In swift moves, Grace looped the bra around her body. She fastened the hooks in front of her, spun the garment around, and slipped the straps up her arms. With a jolt of surprise, Rory realized that in the last ten years he'd never watched a woman dress, only undress, losing interest as soon as his hunger was sated.
Grace bent to push the pajama bottoms and panties down her legs in one smooth sweep. As she stood up, wearing nothing but a white bra, cold sweat drenched him. She was finely made, tall and slender, her shoulders tapering down to a narrow waist and flaring out again in gently rounded hips. A triangle of brown curls, a few shades darker than her hair, shadowed the apex of her thighs. With a nimble step, she balanced on one foot, and slipped the pair of white panties up her legs.
Rory continued to watch while Grace covered her body with clothing. Then she folded up her giraffe pajamas and discarded panties, packed them neatly in the case, and carried the case back to the wardrobe in the entrance.
She returned with her tote bag and the small brown parcel she'd stashed away in the mini bar last night. Carefully, trying not to rustle the paper, she unpacked the leftover cheeseburger and proceeded to eat with careful bites, sitting where she'd been chained to the table the day before. It took her a good few minutes to eat the food he'd have dispatched in less than thirty seconds.
After she finished, Grace folded the wrapper and threw it in the trash beneath the desk behind her. Then she took out a book from her tote and settled down to read. Relief eased Rory's tense muscles.
Grace wasn't preparing to escape.
She wasn't leaving him.
* * * *
Despite his fatigue, sleep wouldn't return. Every few minutes, Rory peered at Grace through half-closed lids. She sat with her head bent, her brows furrowed in concentration. Sometimes she would flick back a few pages and read them again, so he assumed the book was some kind of study manual.
The curiosity to know what went through her mind as she waited for him to wake up occupied his thoughts. After almost an hour, Rory gave up on sleep and decided it was time for him to stir on the bed and flutter his eyes open.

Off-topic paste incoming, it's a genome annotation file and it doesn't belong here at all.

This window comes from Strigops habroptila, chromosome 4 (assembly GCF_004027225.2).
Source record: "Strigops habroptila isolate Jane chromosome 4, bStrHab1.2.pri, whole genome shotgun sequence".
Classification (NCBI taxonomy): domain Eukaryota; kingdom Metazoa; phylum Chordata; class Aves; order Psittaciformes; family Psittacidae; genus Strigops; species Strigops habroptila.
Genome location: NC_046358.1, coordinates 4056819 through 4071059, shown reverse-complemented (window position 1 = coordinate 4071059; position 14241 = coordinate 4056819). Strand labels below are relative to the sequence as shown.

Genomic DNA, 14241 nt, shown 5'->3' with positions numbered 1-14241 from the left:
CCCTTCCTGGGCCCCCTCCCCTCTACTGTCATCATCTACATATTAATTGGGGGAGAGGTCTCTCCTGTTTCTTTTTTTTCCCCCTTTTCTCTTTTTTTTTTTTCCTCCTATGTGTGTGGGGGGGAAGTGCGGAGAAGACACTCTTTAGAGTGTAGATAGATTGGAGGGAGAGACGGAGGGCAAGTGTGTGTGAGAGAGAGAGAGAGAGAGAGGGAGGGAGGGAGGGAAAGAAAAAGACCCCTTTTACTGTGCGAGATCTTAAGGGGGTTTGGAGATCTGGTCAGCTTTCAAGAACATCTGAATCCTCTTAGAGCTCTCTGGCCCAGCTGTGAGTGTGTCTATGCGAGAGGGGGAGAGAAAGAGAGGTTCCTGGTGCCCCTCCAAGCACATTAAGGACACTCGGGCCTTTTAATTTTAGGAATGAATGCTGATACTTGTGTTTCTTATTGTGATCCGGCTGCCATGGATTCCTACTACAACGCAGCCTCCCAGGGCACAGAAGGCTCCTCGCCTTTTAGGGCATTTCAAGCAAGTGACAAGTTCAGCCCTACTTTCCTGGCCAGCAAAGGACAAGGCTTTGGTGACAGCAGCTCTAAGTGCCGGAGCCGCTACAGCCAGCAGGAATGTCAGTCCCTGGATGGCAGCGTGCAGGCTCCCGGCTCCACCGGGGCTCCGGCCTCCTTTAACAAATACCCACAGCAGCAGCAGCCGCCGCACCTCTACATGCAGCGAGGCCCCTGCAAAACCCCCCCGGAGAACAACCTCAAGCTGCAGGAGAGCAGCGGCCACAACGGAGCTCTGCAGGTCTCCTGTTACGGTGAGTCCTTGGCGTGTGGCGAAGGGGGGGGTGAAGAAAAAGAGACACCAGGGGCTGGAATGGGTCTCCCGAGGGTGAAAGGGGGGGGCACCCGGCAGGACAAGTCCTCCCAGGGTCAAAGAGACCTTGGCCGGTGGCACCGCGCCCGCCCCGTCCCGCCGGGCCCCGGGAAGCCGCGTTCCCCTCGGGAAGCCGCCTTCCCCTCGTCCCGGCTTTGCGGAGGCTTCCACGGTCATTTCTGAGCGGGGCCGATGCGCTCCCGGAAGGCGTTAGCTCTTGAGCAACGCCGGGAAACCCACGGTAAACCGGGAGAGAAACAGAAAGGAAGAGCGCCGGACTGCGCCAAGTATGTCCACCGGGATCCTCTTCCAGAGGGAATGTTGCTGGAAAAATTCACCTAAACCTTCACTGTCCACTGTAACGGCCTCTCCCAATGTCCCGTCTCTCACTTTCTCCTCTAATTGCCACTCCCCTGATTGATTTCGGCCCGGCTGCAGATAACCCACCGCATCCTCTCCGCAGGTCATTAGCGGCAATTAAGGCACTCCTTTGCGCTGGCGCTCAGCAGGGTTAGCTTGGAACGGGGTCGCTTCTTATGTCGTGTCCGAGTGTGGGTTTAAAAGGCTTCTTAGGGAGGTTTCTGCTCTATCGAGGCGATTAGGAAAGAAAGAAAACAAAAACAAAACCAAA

"Good morning," Grace said as soon as she noticed the movement. "I'd like to make a plan for the day."
"Can I wake up first?"
"My brain isn't."
"Some other parts of you never seem to sleep." Her eyes drifted down to his straining jeans.
"All the better to keep you on your toes, Goldilocks."
"I think you're confusing The Three Bears and The Big Bad Wolf."
"Can I hog the bathroom?" Rory wriggled his hips to ease the pressure in his groin, surprised that Grace appeared at ease with sexy banter. "I want to shower and shave."
"Are you going out?"
He expelled a sigh, yanked up a pillow to prop against the headboard, and leaned back. Planning was required, whether he wanted it or not. "Yeah," he drawled. "I need to take care of a few errands."
"Are you going to handcuff me to the table again?"
"Do I need to?"
"No." Grace inserted a metal clip to mark the page and closed her book. "I promise to go ahead with the marriage, and I always keep my promises. You can call Doug to verify."
Rory arched his brows. "Doug would vouch for you?"
Grace nodded, leveling a curious pair of clear eyes at him. "Why Debbie? I mean, why did you ask my sister to marry you, knowing that she was dating a friend of yours?"
"Well--" Rory shifted his shoulders to get more comfortable against the pillow. "It made sense to pick an attached woman, and if I married someone who was dating one of my buddies, with their permission of course, I didn't have to worry that the guy would go ape-shit over the arrangement."
"Why?" Her eyes drilled into him. "Why did it make sense to pick an attached woman?"
Rory pursed his mouth as he considered. He sensed trouble in Grace's jutting jaw, but he wasn't one to back down from a challenge. "An unattached woman might get ideas. Think she can stretch it out at the end of the two years when I get back from Iraq. An attached woman is safer. I don't want some bunny-boiler on my tail."
Ignoring Grace's angry glare, Rory flung his hands up in defeat. "Hell, how was I to know that the thought of Debbie marrying someone else would spur Doug into action and he'd take the plunge himself."
"A bunny-boiler?" Grace repeated, her voice dangerously low.
"Yeah. You know, like the woman in that movie who gets her claws into a man and doesn't want to let go."
"I see." Grace folded her hands in her lap. "You can rest assured that your freedom isn't in danger. I promise to never expect anything more from you than a fake marriage, and if you have any furry pets, they'll be completely safe."
Rory said nothing. He could sense a bomb of feminine outrage ticking beneath Grace's calm exterior, and he didn't want to accidentally trigger the detonator.
"I'm calling Doug now," she told him. "He'll put your mind to rest."
"There's no need," Rory muttered, but Grace had already picked up the telephone on the desk. He pointed to the cell phone next to his keys and a few scattered coins. "Use mine. I've got loads of free minutes left."